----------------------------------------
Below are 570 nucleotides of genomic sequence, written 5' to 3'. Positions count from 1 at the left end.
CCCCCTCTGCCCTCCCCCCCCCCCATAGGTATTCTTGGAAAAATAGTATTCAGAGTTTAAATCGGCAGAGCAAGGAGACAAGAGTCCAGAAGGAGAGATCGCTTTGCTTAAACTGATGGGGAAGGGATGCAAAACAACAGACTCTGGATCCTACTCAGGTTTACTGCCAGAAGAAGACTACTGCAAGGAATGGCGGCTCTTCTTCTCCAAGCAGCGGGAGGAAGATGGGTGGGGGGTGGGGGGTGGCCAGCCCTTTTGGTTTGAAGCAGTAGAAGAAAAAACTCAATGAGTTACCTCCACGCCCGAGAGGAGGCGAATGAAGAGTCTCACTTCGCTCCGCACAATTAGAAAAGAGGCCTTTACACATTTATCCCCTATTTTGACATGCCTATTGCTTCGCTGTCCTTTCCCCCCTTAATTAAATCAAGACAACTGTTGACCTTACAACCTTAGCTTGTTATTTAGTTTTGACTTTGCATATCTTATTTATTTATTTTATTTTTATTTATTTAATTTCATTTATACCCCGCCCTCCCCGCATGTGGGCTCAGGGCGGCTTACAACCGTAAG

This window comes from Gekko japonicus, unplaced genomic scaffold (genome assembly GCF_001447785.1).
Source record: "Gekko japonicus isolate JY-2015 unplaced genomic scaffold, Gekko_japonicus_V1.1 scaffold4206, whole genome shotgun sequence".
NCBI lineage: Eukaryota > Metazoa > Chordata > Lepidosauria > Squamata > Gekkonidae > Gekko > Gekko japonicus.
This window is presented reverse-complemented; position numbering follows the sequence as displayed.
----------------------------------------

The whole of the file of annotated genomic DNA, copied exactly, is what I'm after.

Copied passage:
Below are 570 nucleotides of genomic sequence, written 5' to 3'. Positions count from 1 at the left end.
CCCCCTCTGCCCTCCCCCCCCCCCATAGGTATTCTTGGAAAAATAGTATTCAGAGTTTAAATCGGCAGAGCAAGGAGACAAGAGTCCAGAAGGAGAGATCGCTTTGCTTAAACTGATGGGGAAGGGATGCAAAACAACAGACTCTGGATCCTACTCAGGTTTACTGCCAGAAGAAGACTACTGCAAGGAATGGCGGCTCTTCTTCTCCAAGCAGCGGGAGGAAGATGGGTGGGGGGTGGGGGGTGGCCAGCCCTTTTGGTTTGAAGCAGTAGAAGAAAAAACTCAATGAGTTACCTCCACGCCCGAGAGGAGGCGAATGAAGAGTCTCACTTCGCTCCGCACAATTAGAAAAGAGGCCTTTACACATTTATCCCCTATTTTGACATGCCTATTGCTTCGCTGTCCTTTCCCCCCTTAATTAAATCAAGACAACTGTTGACCTTACAACCTTAGCTTGTTATTTAGTTTTGACTTTGCATATCTTATTTATTTATTTTATTTTTATTTATTTAATTTCATTTATACCCCGCCCTCCCCGCATGTGGGCTCAGGGCGGCTTACAACCGTAAG

This window comes from Gekko japonicus, unplaced genomic scaffold (genome assembly GCF_001447785.1).
Source record: "Gekko japonicus isolate JY-2015 unplaced genomic scaffold, Gekko_japonicus_V1.1 scaffold4206, whole genome shotgun sequence".
NCBI lineage: Eukaryota > Metazoa > Chordata > Lepidosauria > Squamata > Gekkonidae > Gekko > Gekko japonicus.
This window is presented reverse-complemented; position numbering follows the sequence as displayed.